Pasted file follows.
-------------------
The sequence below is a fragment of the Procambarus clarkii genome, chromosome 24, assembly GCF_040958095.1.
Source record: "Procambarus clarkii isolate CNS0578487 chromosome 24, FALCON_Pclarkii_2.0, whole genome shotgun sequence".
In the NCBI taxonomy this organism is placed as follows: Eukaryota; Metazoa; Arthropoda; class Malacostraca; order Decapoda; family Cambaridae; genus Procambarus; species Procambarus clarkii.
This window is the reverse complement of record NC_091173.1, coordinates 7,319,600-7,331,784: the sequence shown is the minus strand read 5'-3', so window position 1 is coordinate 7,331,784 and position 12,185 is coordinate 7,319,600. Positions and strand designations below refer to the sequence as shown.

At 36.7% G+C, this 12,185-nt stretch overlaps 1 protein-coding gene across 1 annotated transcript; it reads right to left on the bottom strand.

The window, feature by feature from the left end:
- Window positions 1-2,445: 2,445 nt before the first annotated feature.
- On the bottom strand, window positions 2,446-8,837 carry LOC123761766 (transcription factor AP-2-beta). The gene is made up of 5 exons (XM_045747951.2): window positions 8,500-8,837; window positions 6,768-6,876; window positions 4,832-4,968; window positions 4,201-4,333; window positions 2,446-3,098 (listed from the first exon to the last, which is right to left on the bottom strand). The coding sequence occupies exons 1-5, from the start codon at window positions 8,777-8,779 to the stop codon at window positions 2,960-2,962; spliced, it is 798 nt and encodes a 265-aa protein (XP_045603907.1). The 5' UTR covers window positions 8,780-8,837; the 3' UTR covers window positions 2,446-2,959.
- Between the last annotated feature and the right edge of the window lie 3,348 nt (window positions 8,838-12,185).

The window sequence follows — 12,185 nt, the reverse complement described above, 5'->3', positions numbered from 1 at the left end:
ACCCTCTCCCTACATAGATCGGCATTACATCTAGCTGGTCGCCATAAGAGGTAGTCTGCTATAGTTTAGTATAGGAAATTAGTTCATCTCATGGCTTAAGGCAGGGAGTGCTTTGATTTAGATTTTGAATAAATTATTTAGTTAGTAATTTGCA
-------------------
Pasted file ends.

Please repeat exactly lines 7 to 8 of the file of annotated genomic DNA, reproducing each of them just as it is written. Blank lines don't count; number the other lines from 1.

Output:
- Window positions 1-2,445: 2,445 nt before the first annotated feature.
- On the bottom strand, window positions 2,446-8,837 carry LOC123761766 (transcription factor AP-2-beta). The gene is made up of 5 exons (XM_045747951.2): window positions 8,500-8,837; window positions 6,768-6,876; window positions 4,832-4,968; window positions 4,201-4,333; window positions 2,446-3,098 (listed from the first exon to the last, which is right to left on the bottom strand). The coding sequence occupies exons 1-5, from the start codon at window positions 8,777-8,779 to the stop codon at window positions 2,960-2,962; spliced, it is 798 nt and encodes a 265-aa protein (XP_045603907.1). The 5' UTR covers window positions 8,780-8,837; the 3' UTR covers window positions 2,446-2,959.